Both the posterior cerebral artery and superior cerebellar artery and their branches course through the posterior incisural space. The posterior cerebral artery arises at the basilar bifurcation and encircles the midbrain, passing through the crural and ambient cisterns to reach the posterior incisural space, and usually bifurcates into its terminal branches, the calcarine and parieto-occipital arteries, near where it crosses above the free edge of the tentorium (Fig. 2D).24,34 The superior cerebellar artery arises from the basilar artery near its apex, passes below the oculomotor nerve, and encircles the brainstem (Fig. 2A–C). The artery courses below the trochlear nerve and above the trigeminal nerve to enter the cerebellomesencephalic fissure (Fig. 2C). After leaving the fissure, the artery gives rise to the branches that supply the tentorial surface of the cerebellum (Fig. 2D and E). The superior cerebellar artery usually arises as a single trunk but may also arise as a duplicate trunk (Fig. 2A–C).21 The posterior cerebral arteries supply the structures above the level of the lower margin of the superior colliculus, and the superior cerebellar arteries supply the structures below the upper margin of the inferior colliculus.24
The internal cerebral and basal veins and the vein of Galen and their tributaries pass through the posterior incisural space (Fig. 2A, B, D, and E). The internal cerebral vein originates from just behind the foramen of Monro and passes through the velum interpositum to enter the posterior incisural space where the vein joins its contralateral partner to form the vein of Galen (Fig. 2A, B, D, and E). The basal vein originates from the union of the anterior cerebral and deep Sylvian veins (Fig. 2B). The basal vein courses posteriorly between the midbrain and temporal lobe and reaches the posterior incisural space to empty into the internal cerebral vein or vein of Galen (Fig. 2A, B, D, and E).22 The anterior calcarine vein, also known as the internal occipital vein, drains the anterior part of the cuneus and lingula, and empties into the vein of Galen.22 The posterior pericallosal vein, which drains the posterior part of the cingulate gyrus, and passes around the splenium to empty into the vein of Galen or internal cerebral vein in the quadrigeminal cistern (Fig. 2D and E).22 The collicular veins drain the collicular plate and course backward to empty into the vein of the cerebellomesencephalic fissure, vein of Galen, or superior vermian vein (Figs. 4C, 4D, and 5).2 The pineal veins originate near the habenular trigone, and course backward superior or inferolateral to the pineal gland to empty into the internal cerebral vein or vein of Galen (Figs. 4C, 4D, and 5).2 The vein of Galen courses below the splenium to empty into the straight sinus at the tentorial apex (Figs. 2A, 2B, 2D, and 2E). The junction of the vein of Galen with the straight sinus varies from being nearly flat if the tentorial apex is located below the splenium to forming a sharp angle if this apex is located above the level of the splenium, so that the vein of Galen must turn sharply upward to reach the straight sinus at the tentorial apex.22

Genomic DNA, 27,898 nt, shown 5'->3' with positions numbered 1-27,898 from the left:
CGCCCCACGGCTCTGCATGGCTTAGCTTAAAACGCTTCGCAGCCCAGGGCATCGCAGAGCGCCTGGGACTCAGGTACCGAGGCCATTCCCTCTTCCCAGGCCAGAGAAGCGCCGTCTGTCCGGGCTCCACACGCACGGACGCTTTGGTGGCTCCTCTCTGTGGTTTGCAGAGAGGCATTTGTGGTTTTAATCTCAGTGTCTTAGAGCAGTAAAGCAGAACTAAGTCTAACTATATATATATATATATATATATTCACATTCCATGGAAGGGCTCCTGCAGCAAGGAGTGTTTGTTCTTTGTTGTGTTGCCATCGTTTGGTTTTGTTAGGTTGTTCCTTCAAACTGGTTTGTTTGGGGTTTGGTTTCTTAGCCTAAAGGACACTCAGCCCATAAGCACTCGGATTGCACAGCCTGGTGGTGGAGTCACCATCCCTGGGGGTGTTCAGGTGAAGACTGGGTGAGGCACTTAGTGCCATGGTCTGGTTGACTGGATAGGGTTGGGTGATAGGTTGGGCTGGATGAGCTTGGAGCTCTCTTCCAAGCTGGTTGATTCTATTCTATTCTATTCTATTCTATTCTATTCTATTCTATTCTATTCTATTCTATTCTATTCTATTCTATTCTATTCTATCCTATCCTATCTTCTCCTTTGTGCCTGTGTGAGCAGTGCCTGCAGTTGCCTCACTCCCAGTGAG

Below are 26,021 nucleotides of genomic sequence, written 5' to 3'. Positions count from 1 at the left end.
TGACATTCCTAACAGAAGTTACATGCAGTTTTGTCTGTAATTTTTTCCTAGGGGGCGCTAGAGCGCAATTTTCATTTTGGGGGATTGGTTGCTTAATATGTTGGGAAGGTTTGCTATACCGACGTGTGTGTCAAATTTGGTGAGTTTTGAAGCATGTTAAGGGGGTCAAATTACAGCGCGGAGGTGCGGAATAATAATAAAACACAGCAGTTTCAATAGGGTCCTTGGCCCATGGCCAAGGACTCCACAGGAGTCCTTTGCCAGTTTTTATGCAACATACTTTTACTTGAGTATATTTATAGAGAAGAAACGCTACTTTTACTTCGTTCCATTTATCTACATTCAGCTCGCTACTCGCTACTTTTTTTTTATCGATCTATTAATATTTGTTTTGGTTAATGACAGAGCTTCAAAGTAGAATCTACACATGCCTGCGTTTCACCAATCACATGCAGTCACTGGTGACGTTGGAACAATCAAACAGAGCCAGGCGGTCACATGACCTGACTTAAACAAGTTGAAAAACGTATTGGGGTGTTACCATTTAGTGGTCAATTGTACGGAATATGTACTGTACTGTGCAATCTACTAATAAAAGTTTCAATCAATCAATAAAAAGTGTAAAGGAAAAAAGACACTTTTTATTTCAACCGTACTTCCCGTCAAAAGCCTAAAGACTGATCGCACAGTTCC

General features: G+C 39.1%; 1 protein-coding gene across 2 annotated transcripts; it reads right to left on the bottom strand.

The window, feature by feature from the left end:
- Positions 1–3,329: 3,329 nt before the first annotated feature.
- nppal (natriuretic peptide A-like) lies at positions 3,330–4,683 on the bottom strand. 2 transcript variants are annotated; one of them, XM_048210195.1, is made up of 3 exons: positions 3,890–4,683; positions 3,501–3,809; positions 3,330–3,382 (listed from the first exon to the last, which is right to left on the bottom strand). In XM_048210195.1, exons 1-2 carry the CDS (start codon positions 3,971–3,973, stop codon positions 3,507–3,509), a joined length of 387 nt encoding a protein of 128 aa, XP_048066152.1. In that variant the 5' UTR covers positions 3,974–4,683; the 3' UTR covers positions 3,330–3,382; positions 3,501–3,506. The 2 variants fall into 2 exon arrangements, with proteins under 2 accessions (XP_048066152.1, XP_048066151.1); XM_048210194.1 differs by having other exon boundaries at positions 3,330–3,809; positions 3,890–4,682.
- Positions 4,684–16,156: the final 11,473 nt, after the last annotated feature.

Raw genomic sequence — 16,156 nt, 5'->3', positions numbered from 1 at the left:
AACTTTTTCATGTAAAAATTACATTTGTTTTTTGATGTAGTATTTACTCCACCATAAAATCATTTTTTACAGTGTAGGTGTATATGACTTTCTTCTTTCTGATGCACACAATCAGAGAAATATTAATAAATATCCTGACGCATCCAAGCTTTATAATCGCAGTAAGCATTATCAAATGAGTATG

Depth and Angle of Approach
The depth of the pineal gland at the midline below the torcula was the shortest among the 4 routes (mean [± SD] 5.9 ± 0.4 cm, range 4.7–6.5 cm; Table 1). The depths of the 3 off-midline routes are almost identical, and all are more than 5 mm deeper than the approach along the midline (Table 1). The mean value of the slope of the tentorial surface in the midline approach was 35.2° ± 6.9° (range 21.0°–46.8°), the steepest of the mean slope values obtained for the 4 approaches. The angle decreased as the approach shifted laterally (Table 2). The mean value of the approach angle in the midline approach was 20.3° ± 5.8° (range 7.6°–30.1°), which is almost identical to that of the paramedian and lateral approaches, whereas the mean approach angle of the far-lateral approach was largest among of the 4 approaches (24.0° ± 3.3°, range 17.1°–29.6°; Table 3).